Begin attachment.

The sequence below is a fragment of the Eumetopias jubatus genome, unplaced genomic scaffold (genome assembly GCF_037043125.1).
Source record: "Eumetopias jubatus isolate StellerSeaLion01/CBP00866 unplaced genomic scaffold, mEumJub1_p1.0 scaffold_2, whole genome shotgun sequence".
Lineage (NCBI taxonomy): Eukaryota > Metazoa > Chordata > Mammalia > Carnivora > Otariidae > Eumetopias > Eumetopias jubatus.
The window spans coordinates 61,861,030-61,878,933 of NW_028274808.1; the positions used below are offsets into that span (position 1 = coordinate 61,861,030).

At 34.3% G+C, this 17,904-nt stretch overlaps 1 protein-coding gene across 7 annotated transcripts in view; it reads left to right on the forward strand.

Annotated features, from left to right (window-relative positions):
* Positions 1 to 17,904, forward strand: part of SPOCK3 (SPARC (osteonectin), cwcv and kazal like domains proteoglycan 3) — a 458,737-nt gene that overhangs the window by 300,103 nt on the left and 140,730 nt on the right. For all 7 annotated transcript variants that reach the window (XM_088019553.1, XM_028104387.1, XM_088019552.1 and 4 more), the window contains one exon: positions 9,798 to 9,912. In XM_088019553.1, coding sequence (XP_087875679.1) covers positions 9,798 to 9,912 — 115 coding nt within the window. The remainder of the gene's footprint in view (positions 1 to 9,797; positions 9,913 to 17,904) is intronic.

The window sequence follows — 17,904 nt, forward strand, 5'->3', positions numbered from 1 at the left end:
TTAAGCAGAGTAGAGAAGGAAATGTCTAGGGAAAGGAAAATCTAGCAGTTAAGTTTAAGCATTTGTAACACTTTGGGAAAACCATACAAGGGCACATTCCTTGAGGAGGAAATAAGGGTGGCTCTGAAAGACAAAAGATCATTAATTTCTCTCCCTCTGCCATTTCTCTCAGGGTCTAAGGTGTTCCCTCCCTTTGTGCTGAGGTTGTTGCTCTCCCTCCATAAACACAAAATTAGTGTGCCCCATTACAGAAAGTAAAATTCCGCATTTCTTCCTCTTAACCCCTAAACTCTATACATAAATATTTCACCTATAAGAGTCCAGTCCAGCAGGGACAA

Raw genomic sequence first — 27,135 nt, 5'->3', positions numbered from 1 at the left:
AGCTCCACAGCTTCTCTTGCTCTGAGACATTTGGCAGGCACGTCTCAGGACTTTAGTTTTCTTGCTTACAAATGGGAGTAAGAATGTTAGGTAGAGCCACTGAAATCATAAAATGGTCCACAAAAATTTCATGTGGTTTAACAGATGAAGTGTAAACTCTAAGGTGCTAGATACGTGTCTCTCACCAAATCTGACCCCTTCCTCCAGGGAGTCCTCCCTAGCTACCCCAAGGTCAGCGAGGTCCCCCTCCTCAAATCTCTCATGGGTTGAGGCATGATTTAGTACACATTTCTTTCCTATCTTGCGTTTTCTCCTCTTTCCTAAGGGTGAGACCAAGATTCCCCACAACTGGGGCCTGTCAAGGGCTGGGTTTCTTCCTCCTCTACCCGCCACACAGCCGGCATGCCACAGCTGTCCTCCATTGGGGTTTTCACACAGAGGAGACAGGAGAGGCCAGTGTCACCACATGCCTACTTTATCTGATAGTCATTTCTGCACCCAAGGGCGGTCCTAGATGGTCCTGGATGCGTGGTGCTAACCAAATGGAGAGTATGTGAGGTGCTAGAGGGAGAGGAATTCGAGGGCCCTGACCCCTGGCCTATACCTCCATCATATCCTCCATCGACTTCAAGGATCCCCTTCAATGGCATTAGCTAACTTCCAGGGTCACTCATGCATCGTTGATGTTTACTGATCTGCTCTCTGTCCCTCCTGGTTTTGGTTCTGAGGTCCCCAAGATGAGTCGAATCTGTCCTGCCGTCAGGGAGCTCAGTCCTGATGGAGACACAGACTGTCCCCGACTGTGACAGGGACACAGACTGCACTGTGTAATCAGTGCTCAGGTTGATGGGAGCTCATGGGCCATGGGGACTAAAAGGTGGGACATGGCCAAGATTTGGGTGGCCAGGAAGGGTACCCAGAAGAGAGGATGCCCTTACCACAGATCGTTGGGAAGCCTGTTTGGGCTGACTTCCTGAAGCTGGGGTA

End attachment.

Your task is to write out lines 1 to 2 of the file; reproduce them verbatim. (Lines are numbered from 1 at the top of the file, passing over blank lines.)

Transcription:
The sequence below is a fragment of the Eumetopias jubatus genome, unplaced genomic scaffold (genome assembly GCF_037043125.1).
Source record: "Eumetopias jubatus isolate StellerSeaLion01/CBP00866 unplaced genomic scaffold, mEumJub1_p1.0 scaffold_2, whole genome shotgun sequence".